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French Far-Rightist Sees 'End of Cycle'

Politics: Though expected to lose in the face-off against Chirac next month, Jean-Marie Le Pen comes out swinging.

April 23, 2002|SEBASTIAN ROTELLA | TIMES STAFF WRITER

PARIS — A veteran brawler savoring what is his biggest and perhaps last success, presidential candidate Jean-Marie Le Pen declared Monday that his electoral upset shows that he is the candidate of "little people" challenging a discredited political system.

On the day after his surprise second-place finish in the first-round vote landed him a spot in next month's runoff against incumbent Jacques Chirac, Le Pen met reporters to survey the political wreckage in his wake.

Le Pen, 73, and his far-right National Front bested Prime Minister Lionel Jospin and 13 other candidates Sunday, causing the demoralized Socialist leader to announce that he was resigning. As a dazed nation had a conversation with itself about the implications of the election, Le Pen said the performance of his National Front heralds fundamental change.

"We are witnessing the end of a cycle in which a decadent, corrupt and sclerotic political system is sinking," Le Pen told reporters who packed his campaign headquarters. "France has experienced a national rupture between the official nation, represented by a discredited pseudo-elite embodied by Chirac, and the real nation, the French people who are retaking their destiny in hand--a destiny to which they want to be led by a free, honest and patriotic man."

The center-right Chirac is expected to beat Le Pen by a commanding margin May 5. But Le Pen, conceding nothing, had the time of his life at the news conference. The often overt hostility of some journalists only widened his smile and sharpened the sarcasm honed during four decades in the campaign trenches. Le Pen's supporters wore T-shirts depicting him as Zorro.

When an Italian journalist asked about fears that Le Pen is a danger to democracy, the candidate sneered: "Italy? Oh, you have a remarkable example of civil peace there with the Red Brigades, the [scandals], political corruption. You are really going to give me a lesson."

When asked if he would continue trying to soften his image, Le Pen beamed, struck a pose behind the microphone and chortled: "You find that my image has been softened? Oh, I thank you very much; what a gift you have given me. . . . Do you feel caressed?"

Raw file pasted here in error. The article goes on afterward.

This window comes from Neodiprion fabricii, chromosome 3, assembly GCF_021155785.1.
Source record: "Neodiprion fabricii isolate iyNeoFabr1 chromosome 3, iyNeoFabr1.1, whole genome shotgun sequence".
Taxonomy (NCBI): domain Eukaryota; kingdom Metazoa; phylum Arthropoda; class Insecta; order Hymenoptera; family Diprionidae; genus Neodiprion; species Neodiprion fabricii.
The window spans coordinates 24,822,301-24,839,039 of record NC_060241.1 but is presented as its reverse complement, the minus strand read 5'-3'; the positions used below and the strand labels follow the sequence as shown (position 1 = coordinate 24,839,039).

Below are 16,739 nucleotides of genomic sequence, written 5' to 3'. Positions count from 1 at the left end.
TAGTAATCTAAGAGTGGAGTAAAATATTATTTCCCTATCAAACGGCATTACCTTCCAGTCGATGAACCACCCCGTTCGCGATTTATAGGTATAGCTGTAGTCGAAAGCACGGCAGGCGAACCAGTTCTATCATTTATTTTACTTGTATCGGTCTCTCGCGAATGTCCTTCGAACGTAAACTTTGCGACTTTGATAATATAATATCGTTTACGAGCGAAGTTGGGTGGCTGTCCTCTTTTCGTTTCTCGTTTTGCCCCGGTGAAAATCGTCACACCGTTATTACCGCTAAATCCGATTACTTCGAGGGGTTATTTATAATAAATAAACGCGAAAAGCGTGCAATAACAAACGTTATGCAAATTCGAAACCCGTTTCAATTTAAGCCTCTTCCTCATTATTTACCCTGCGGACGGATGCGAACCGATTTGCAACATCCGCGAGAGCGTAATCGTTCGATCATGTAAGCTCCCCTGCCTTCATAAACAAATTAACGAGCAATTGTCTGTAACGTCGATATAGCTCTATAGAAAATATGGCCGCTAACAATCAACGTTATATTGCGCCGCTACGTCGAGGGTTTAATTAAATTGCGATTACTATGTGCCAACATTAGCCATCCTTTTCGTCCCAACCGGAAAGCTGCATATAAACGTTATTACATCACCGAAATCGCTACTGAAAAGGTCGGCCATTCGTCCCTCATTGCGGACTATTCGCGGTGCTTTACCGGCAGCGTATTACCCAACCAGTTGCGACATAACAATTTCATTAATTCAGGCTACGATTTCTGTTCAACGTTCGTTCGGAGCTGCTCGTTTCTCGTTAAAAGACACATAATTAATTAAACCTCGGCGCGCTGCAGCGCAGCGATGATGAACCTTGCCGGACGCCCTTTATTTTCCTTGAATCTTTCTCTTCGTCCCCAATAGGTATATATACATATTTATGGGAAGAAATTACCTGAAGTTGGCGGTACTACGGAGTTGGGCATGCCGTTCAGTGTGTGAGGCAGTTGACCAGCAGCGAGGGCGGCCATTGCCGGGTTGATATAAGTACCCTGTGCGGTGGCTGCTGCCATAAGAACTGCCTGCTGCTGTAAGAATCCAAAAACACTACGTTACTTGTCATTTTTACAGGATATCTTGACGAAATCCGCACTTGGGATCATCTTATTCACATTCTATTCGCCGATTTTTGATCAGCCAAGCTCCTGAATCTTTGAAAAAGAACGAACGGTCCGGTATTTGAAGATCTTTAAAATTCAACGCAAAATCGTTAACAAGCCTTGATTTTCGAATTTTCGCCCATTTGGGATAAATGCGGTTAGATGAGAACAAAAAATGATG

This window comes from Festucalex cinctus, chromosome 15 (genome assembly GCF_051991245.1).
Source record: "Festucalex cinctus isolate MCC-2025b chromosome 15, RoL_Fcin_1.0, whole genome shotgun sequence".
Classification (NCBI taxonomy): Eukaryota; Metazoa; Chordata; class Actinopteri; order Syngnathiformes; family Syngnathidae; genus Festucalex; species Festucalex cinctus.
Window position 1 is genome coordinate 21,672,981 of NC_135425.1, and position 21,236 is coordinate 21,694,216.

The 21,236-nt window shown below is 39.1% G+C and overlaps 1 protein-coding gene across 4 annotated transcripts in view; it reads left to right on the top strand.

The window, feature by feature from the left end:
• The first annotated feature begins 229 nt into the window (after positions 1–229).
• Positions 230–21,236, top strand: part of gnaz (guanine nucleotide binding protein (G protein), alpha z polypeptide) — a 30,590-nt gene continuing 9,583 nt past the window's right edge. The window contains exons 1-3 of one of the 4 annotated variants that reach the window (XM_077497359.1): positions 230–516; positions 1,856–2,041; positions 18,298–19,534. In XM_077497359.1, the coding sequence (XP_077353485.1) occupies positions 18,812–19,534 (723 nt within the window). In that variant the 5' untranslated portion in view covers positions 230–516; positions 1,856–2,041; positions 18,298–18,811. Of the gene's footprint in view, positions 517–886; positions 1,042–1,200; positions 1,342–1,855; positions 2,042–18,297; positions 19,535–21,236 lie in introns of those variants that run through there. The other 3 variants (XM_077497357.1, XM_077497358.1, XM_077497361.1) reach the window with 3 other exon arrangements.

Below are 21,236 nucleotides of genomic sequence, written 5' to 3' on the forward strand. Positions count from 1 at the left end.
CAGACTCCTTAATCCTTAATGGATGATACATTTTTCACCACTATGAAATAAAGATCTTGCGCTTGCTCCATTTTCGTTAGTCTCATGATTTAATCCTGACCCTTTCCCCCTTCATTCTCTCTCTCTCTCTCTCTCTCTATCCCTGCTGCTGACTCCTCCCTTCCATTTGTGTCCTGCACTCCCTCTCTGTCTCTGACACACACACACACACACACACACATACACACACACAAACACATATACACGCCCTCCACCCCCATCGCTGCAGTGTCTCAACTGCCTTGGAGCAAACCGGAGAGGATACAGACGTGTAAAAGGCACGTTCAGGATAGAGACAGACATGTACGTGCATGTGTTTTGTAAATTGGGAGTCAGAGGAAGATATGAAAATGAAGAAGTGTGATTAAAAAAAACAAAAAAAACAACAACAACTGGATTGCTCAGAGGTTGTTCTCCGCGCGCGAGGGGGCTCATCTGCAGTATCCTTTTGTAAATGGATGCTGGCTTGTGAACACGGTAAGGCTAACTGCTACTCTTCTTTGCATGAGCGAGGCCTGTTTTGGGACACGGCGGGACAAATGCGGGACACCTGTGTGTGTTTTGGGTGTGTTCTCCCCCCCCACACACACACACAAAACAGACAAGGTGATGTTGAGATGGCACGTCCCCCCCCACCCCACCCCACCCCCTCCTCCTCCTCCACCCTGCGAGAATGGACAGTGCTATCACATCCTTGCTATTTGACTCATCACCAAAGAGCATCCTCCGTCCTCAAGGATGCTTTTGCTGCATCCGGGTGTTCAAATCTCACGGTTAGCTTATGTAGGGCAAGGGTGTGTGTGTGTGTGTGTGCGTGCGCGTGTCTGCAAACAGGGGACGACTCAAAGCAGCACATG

It was vintage Le Pen: nimble, clownish, gleefully ferocious. Meanwhile, thousands of protesters staged marches around the nation condemning him. Critics see Le Pen as neo-fascist and racist because of his anti-immigrant, anti-Europe nationalism and history of crude comments.

Barbara Frugier, 27, joined hundreds of marchers in an anti-Le Pen protest in the Place de la Republique late Monday. Frugier, who works in an advertising agency, said she felt partly responsible for Le Pen's showing because she had neglected to vote, contributing to the near-record-low turnout.

"I'm here to show my support for democracy," she said. "I don't think that [Le Pen's victory] really reflects French reality, but more boredom. The campaign was insipid and colorless."

It's not colorless anymore. Political commentators tended to share the protesters' distaste for the National Front candidate. But they largely agreed with Le Pen's diagnosis: An abyss separates disgruntled voters from an aloof political elite obsessed with theory and ideology.

The blow to the professorial Jospin and his Socialists was especially embarrassing because they have been shrilly critical of far-right leaders elsewhere in Europe.

"There is a crisis of representation in France," said Pierre Giacometti of the Ipsos polling firm. "There is a gulf between the habits, practices, lifestyle, thought processes and governing style of the elites and reality as it is perceived by the public."

Although Chirac topped the candidates with 19.6% of the vote, the showing of his and other mainstream parties, including the Socialists, was notably poor. In contrast, extremists of left and right racked up unprecedented numbers: Old-fashioned Trotskyites and other marginal leftists accounted for more than 15% of the vote.

With 17%, Le Pen added only about 2 percentage points to the National Front's showing in the 1995 elections. He also benefited from absenteeism and divisions on the left.

Le Pen exploited genuine concerns and deep fears, experts said. Calling himself an "economic rightist and a social leftist," Le Pen stepped into terrain abandoned by out-of-touch leftists.

"If you think about it, he has become the top candidate of the left," said a French official who analyzed the election for the government. "The workers voted for him. The old Communist Party electorate went to him. Why? Because he was the one who talked the most about their conditions of life."

Le Pen fared best among factory workers, small-business owners, farmers and other working people in southern and eastern France, areas of high crime and industrial decline. He painted the same ominous picture he has for the last 20 years, saying predominantly Muslim immigrants from North Africa are the root of unemployment, lawlessness and social and cultural breakdown.

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